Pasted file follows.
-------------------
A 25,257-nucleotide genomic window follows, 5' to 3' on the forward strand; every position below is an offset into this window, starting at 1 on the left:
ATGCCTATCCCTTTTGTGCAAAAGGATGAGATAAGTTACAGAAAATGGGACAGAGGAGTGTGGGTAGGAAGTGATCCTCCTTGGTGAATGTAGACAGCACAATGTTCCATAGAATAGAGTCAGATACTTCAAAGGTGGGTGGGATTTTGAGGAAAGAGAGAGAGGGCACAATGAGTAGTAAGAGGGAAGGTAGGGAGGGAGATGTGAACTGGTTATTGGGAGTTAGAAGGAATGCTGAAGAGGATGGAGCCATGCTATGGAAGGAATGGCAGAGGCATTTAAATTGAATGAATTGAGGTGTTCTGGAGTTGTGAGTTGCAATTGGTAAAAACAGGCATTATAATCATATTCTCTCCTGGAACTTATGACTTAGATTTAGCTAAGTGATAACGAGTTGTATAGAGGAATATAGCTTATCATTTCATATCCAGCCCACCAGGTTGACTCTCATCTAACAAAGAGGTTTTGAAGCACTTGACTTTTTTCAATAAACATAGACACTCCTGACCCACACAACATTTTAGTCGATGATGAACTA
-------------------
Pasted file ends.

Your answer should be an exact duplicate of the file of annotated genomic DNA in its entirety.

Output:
A 25,257-nucleotide genomic window follows, 5' to 3' on the forward strand; every position below is an offset into this window, starting at 1 on the left:
ATGCCTATCCCTTTTGTGCAAAAGGATGAGATAAGTTACAGAAAATGGGACAGAGGAGTGTGGGTAGGAAGTGATCCTCCTTGGTGAATGTAGACAGCACAATGTTCCATAGAATAGAGTCAGATACTTCAAAGGTGGGTGGGATTTTGAGGAAAGAGAGAGAGGGCACAATGAGTAGTAAGAGGGAAGGTAGGGAGGGAGATGTGAACTGGTTATTGGGAGTTAGAAGGAATGCTGAAGAGGATGGAGCCATGCTATGGAAGGAATGGCAGAGGCATTTAAATTGAATGAATTGAGGTGTTCTGGAGTTGTGAGTTGCAATTGGTAAAAACAGGCATTATAATCATATTCTCTCCTGGAACTTATGACTTAGATTTAGCTAAGTGATAACGAGTTGTATAGAGGAATATAGCTTATCATTTCATATCCAGCCCACCAGGTTGACTCTCATCTAACAAAGAGGTTTTGAAGCACTTGACTTTTTTCAATAAACATAGACACTCCTGACCCACACAACATTTTAGTCGATGATGAACTA